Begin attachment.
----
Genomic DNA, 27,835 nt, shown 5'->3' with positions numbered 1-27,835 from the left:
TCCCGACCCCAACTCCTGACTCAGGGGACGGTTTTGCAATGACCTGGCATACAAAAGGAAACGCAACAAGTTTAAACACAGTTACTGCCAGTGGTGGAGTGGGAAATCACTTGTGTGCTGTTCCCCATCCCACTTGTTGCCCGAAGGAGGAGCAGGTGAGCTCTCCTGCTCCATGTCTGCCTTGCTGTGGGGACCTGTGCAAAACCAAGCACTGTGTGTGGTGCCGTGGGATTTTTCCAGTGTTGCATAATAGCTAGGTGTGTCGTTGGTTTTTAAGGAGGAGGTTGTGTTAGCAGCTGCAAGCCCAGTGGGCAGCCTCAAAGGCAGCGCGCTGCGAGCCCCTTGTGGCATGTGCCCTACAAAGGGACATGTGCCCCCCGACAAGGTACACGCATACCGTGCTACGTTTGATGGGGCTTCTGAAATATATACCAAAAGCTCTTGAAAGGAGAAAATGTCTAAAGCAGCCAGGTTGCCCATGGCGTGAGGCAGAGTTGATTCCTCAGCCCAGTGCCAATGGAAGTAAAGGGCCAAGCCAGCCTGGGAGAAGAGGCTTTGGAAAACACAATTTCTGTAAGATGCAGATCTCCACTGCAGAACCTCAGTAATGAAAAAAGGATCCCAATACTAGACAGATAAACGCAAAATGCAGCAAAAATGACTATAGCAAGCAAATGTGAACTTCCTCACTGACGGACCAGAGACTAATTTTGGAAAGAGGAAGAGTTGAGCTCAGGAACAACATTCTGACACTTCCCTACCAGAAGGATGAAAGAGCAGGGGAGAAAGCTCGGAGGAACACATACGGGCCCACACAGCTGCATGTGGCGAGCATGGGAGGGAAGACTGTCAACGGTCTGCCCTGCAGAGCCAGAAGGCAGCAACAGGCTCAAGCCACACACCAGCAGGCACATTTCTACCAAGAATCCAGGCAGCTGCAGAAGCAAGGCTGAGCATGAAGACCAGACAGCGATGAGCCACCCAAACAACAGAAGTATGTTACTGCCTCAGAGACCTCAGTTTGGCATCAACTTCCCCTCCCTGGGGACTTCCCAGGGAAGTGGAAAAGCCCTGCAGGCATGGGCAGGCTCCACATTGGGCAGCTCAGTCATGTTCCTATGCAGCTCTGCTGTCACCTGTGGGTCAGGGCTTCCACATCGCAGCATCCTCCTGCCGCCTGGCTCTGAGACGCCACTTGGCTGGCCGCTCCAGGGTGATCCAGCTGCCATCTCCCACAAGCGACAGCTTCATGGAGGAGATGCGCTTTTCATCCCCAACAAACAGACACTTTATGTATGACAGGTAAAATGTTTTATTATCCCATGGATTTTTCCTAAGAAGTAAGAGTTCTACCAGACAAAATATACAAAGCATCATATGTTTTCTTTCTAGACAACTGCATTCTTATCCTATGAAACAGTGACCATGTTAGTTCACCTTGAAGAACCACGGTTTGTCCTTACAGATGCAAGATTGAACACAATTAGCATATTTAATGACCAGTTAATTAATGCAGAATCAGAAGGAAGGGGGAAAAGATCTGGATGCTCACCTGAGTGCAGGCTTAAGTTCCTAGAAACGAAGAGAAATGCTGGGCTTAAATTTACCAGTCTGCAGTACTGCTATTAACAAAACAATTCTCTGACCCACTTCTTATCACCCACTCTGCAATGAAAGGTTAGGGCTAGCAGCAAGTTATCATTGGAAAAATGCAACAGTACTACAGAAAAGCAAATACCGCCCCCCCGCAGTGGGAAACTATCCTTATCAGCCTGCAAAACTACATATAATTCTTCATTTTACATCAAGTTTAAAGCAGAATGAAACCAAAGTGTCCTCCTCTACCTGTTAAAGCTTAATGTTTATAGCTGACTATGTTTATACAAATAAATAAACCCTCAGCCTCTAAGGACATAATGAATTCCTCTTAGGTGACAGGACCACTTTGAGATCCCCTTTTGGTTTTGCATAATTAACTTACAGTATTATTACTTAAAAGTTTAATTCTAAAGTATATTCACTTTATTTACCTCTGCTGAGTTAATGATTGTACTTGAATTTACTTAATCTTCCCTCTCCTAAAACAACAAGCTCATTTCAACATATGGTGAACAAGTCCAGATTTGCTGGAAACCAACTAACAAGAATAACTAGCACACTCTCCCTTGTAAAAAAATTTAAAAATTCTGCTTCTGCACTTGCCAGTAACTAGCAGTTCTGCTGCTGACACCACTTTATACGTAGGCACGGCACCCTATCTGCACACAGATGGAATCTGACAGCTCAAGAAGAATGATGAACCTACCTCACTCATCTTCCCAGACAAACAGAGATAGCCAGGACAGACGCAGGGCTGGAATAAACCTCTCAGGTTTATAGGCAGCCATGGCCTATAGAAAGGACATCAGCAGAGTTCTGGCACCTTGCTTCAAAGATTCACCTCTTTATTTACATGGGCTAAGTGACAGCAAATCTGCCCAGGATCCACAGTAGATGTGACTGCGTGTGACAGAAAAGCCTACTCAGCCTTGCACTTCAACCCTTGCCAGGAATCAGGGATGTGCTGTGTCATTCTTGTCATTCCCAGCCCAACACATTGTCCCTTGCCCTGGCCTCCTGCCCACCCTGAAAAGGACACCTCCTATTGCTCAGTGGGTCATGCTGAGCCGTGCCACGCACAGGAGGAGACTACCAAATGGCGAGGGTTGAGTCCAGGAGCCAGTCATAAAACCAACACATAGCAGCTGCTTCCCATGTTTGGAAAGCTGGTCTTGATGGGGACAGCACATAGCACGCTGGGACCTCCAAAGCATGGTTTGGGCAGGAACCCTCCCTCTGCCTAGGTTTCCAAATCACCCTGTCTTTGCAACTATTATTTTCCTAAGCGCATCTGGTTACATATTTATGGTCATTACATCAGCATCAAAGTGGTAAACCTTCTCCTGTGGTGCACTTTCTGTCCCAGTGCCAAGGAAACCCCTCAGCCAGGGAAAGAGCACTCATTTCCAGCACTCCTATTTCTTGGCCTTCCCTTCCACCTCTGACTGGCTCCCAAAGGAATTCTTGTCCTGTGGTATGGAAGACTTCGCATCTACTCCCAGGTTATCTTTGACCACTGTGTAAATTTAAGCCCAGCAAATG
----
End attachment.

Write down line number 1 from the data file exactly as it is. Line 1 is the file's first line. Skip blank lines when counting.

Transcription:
Genomic DNA, 27,835 nt, shown 5'->3' with positions numbered 1-27,835 from the left: